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Discussion in 'Sports' started by Zodiac, Jul 10, 2006.
Riding track teaches you how to pedal and gives you gobs of power to boot.
If you listen closely, you can hear the sound of Aurelius peeling out of his driveway headed for the nearest Santa Cruz dealer.
Hell, yeah. I got out for 72 and 7K of climbing on Saturday. This weekend will be about 80 and 8K.
I've had tremendous gains with strength training, particularly my glutes and core. When the quads are failing, it's nice to activate glutes and return rolling. Core strength ensures power goes to the pedals instead of rocking my hips on the saddle and other waste.
This has helped me get smaller, but the number on the scale is about the same, I hate to say. At least I'm pedaling around less useless mass.
And, as my trainer says, "Ass moves mass", so build those glutes!
Thanks, Dave. If it fits into your training schedule, consider coming up for the actual ride on May 5th. 9500' of climbing for the century and 12,500' for the super!
What sort of strength exercises have you been doing?
Went out for a little over 23 miles this morning. Temps were in the mid 20s when we left ...April 1 and mid 20s...and I brought the wrong gloves. I almost thought I was going to have to bail cause my thumbs got really cold right away, but they got better. My toes got cold too, even with neoprene shoe covers and heavy socks.
I sick of this cold crap.
yeesh, 650B wheels on a mountain bike? 26 (559) is too small, and 29er/700c (622) is too big, so we need 584mm rims?
Agreed 100% but how many tracks are there in the US? Not many.
I've outsprinted other riders while seated as they were standing and flailing. About a decade of racing track'll do that.
Supposed to be the newest, bestest thing that's been re-discovered after being lost. First mtn bikes ever were evidently 650B bikes.
Me? I like the idea that there's not quite as many geometry compromises for us shorter guys.
You ever race in T-town PA? If so, I'll bet we've been to the same races.
Nope. T-Town is a heck of a drive from DC.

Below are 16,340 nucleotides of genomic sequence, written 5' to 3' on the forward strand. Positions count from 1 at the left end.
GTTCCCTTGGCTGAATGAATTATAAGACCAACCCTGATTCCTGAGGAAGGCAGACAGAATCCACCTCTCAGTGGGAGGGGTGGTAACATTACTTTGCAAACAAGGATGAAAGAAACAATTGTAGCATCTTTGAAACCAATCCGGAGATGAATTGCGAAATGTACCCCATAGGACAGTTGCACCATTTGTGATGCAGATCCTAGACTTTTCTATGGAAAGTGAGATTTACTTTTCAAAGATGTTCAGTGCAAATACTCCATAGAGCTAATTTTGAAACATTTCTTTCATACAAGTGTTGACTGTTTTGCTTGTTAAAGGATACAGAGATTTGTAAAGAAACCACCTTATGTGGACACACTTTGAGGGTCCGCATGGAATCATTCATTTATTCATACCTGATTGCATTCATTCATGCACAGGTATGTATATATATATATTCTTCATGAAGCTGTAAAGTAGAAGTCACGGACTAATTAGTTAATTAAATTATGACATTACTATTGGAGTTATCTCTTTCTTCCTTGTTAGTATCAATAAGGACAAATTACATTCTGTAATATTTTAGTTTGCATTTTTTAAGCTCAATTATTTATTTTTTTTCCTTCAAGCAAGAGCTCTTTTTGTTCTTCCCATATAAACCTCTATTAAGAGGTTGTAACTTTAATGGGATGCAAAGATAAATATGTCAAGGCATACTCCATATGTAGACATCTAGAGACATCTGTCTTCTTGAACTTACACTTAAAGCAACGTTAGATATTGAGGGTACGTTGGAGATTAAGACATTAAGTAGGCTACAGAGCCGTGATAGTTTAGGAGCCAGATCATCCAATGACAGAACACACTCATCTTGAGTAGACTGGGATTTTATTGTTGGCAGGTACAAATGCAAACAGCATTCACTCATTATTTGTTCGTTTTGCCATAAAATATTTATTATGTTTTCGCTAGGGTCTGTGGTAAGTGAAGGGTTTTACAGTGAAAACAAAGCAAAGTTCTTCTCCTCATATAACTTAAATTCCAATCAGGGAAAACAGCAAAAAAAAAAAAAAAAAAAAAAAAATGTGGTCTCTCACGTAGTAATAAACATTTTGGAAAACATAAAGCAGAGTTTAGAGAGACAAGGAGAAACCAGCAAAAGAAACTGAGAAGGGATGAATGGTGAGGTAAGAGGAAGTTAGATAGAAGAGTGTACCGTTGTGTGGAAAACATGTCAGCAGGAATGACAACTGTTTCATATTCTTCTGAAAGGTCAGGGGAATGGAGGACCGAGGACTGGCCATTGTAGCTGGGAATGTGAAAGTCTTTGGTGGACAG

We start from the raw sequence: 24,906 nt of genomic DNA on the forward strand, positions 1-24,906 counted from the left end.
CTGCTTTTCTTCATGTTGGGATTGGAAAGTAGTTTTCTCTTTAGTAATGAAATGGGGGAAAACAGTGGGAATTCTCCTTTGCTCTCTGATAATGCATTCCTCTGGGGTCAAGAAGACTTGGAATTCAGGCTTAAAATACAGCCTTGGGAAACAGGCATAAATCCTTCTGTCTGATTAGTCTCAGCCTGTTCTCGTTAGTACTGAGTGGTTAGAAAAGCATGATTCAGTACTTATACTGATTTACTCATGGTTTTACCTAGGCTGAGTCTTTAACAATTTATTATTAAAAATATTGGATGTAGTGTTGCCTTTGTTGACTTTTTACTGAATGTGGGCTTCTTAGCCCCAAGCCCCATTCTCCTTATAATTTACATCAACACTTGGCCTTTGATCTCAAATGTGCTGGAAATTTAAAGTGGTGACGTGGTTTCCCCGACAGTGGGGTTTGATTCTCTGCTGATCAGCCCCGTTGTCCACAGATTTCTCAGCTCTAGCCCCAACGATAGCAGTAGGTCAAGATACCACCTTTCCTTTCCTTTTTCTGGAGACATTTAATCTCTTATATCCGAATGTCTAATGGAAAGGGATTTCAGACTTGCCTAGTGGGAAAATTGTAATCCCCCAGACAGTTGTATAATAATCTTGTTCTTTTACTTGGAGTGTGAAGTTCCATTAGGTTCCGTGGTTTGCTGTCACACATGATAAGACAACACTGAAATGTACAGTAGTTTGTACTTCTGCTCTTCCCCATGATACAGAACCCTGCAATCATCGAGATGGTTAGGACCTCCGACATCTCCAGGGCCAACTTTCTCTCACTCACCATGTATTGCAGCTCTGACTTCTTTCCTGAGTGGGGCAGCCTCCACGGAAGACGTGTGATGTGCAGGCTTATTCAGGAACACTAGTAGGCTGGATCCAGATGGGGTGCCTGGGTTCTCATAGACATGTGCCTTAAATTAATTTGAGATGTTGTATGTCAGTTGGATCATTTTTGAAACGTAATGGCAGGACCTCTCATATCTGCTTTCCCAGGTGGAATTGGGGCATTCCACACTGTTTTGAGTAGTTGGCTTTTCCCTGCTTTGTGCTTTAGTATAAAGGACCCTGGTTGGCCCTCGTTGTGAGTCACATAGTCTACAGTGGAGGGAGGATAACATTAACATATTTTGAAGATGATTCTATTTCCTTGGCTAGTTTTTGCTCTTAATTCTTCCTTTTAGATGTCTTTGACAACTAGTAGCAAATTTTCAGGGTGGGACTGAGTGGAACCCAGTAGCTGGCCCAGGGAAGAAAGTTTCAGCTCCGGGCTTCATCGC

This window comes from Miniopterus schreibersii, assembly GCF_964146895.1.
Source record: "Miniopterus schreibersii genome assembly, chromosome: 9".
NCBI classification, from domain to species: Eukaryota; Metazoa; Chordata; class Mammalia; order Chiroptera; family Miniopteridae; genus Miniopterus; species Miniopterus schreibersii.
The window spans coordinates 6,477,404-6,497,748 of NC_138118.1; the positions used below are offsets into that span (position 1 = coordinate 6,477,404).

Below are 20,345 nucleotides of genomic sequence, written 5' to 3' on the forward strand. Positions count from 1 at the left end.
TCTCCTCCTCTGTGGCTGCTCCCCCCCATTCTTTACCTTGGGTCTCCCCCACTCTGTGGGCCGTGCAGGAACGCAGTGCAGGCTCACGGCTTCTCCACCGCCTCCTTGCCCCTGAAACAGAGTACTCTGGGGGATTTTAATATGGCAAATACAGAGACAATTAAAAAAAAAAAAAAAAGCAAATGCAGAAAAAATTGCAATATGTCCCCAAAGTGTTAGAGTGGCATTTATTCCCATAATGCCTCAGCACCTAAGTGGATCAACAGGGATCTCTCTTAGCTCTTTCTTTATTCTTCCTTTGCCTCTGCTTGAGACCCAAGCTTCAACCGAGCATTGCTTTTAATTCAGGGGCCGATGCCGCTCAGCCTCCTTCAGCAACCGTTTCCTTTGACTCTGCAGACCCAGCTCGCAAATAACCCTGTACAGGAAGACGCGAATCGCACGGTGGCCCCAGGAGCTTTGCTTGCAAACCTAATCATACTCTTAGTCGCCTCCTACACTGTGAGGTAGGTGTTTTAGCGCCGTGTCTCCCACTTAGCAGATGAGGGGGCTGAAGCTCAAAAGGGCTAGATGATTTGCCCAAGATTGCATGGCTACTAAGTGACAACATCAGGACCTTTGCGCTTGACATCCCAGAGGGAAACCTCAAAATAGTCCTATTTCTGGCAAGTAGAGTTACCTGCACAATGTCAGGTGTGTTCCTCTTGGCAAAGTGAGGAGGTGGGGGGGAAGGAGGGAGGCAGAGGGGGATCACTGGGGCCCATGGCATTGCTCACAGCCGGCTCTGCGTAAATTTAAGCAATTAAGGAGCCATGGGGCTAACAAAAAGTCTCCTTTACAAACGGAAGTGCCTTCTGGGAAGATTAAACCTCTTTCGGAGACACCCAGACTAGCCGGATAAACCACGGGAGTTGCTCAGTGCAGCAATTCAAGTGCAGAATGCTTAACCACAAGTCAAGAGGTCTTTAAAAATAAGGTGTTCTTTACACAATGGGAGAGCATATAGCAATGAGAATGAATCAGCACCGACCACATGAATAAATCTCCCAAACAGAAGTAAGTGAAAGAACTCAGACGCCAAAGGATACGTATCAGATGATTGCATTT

Raced SoCal primarily. Sandy Eggo and Encinas. Where the Home Depot track is now (Domingues Hills) was torn up most of the time I was racing and the new indoor track was finished right after I jacked up my back.
I'm not built to go up a hill. ...but the banking at the track?! I always tell people 'if the biggest hill I ever have to climb again is the banking at the velodrome, I'll be perfectly happy.' Not one person has really believed me.
All in good fun Aurelius!
We sure didn't have any 650B stuff up on Mt Tamalpais in the early 1970s. All we had 26" fat tire, (hey, it was that or road bikes, with 27", or tubulars).
I had a couple 26" old gaspipe steel cruisers, some folks converted these with 5-speeds, but more frequently they were 1-speed with coaster brakes. Pretty soon loons like Ritchey were making their own 26" monsters, lighter, stronger, with gears and actual brakes. I never could afford anything like that.
Does anyone have any pointers on reducing lower back pain on MTB descents? I use attack position, elbows out, knees bent, but by the end of my descent my back is killing me. Would a slightly longer stem possibly help? I was thinking by stretching out a little further my back wouldn't be bent at such an angle. I'm starting to think my next MTB will be a longer, lower sprung 29er.
I would think a shorter stem, bringing the bars closer to you, so its not as much of a bend over to get to them, and gives you a bit more upright position... It seemed to help me out when i switched from a 120mm long stem to a 50mm stem.
Also, ride more...the pain is pointing out some weak muscles in your back...the more you ride, the stronger they will get.
I think it was Ritchey (or Fisher) who said in that movie (or an interview) about him that the some of first "mountain bikes" they made were 650B's. They quickly moved over to 26" because of availability.... Pretty sure there was an original Ritchey 650B at NAHBS this year.
The only thing that worked for me (mine was on my road bike though), was exercises, core exercises, not weights, just exercises. Riding more just made it more sore.
We have been sticking people under about 5'8" on 650B's for about 2 years for riders around here. We don't have any really technical stuff though, either flowy or legs-n-lungs.....
The May, 2013 issue of Bicycling magazine has an interesting article on tracks in the USA. Snip: "Though the number fluctuates-and what constitutes being open is open to discussion-the United States has 30-50 velodromes." It's a worthwhile read.